LONDON: The dollar rose to an eight-day high on Friday after US inflation surged to a 40-year peak and comments from a Federal Reserve official unleashed a wave of bets on aggressive rate hikes.
Meanwhile the euro, which surged last week, was set for a weekly decline after European Central Bank President Christine Lagarde said in an interview that raising rates now would not bring down record euro zone inflation but only hurt the economy.
Data showed on Thursday that US consumer prices rose 7.5% year-on-year in January, slightly higher than economists' forecasts.
After that, St. Louis Fed President James Bullard told Bloomberg he'd like to see 100 basis points of hikes by July.
"If the Fed is to step hard on the monetary brakes, we would certainly favour the dollar against the low yielders backed by central bankers who have firmly placed themselves in the dovish camp," said Chris Turner, global head of markets at ING.
The dollar rose against a basket of peers to its highest of 96.058 since Feb. 3 and was last up 0.1% at 95.917 at 0915 GMT. The euro was down 0.4% versus the dollar at $1.1383 after touching a three-month high in the previous day.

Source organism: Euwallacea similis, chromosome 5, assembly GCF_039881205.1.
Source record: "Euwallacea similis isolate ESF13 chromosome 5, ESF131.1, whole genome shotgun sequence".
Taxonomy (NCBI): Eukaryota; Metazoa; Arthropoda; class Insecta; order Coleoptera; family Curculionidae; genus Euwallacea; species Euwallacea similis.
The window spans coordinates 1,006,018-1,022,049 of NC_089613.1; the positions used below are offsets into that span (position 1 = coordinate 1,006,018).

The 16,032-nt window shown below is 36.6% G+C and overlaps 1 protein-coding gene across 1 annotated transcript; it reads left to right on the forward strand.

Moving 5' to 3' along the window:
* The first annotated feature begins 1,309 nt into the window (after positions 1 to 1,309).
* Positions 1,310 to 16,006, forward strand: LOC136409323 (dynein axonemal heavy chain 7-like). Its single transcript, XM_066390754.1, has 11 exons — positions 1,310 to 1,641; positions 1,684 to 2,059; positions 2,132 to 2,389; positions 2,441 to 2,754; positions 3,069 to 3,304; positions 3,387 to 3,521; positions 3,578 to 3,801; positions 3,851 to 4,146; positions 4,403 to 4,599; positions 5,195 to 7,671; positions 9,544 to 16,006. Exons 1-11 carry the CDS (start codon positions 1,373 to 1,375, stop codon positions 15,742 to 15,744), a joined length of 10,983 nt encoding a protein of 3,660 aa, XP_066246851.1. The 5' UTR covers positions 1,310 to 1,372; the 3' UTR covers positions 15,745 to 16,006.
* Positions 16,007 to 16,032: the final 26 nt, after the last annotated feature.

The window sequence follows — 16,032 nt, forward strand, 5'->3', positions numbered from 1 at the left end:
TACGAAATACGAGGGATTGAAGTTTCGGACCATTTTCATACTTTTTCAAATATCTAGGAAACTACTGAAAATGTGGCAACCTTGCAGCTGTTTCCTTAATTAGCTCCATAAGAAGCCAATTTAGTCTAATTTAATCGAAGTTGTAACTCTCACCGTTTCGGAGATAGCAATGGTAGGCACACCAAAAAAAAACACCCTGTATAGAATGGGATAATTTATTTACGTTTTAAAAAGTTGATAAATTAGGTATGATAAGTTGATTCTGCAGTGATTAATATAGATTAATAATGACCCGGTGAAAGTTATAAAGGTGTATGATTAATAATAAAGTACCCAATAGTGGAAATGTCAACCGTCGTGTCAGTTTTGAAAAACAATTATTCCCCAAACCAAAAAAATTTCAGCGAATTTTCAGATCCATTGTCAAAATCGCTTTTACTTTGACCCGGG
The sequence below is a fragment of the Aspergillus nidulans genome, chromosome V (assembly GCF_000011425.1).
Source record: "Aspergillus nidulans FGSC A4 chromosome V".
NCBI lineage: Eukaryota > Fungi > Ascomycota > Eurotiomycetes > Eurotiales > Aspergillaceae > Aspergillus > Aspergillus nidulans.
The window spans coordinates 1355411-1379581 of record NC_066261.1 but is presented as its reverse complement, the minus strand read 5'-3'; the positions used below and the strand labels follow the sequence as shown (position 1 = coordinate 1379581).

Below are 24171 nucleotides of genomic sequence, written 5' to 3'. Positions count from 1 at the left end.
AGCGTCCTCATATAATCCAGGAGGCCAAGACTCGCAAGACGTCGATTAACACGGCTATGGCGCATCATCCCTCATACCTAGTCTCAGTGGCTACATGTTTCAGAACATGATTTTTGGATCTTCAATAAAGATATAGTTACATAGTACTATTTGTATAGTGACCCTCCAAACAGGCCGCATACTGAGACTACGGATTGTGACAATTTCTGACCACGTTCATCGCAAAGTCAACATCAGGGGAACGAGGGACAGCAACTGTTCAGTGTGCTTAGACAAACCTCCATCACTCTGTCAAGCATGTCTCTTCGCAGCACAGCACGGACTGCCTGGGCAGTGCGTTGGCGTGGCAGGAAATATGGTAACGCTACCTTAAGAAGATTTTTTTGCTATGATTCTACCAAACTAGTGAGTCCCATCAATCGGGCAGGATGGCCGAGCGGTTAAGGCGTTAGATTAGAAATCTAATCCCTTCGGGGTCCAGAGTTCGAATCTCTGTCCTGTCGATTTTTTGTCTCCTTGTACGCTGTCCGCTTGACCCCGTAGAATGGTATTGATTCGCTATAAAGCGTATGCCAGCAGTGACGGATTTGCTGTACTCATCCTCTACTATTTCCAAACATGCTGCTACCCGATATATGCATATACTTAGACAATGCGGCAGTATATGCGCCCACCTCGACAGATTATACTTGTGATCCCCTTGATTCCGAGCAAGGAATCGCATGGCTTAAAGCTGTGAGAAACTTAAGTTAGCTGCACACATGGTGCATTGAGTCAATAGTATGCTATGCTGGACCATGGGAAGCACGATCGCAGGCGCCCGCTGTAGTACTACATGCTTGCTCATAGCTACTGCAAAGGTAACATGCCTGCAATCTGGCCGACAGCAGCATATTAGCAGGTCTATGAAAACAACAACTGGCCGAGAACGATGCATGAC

Last week, Lagarde sent bond yields and the euro high by opening the door a crack to the first ECB rate hike in more than a decade in the face of stubbornly high price pressures, but she has since tried to temper surging expectations of aggressive ECB action.
Money market bets still imply a 10 bps ECB rate hike by June and a 50 bps increase by December.
For the Fed, rates futures have shifted to price in a better-than-two-in-three chance of a 50-bps hike next month and there is even chatter of an emergency hike.
More than 160 bps of tightening is priced in by the end of the year.
Sterling was up 0.4% versus the euro at 83.96 pence, with markets pricing another 25-bps hike from the Bank of England next month.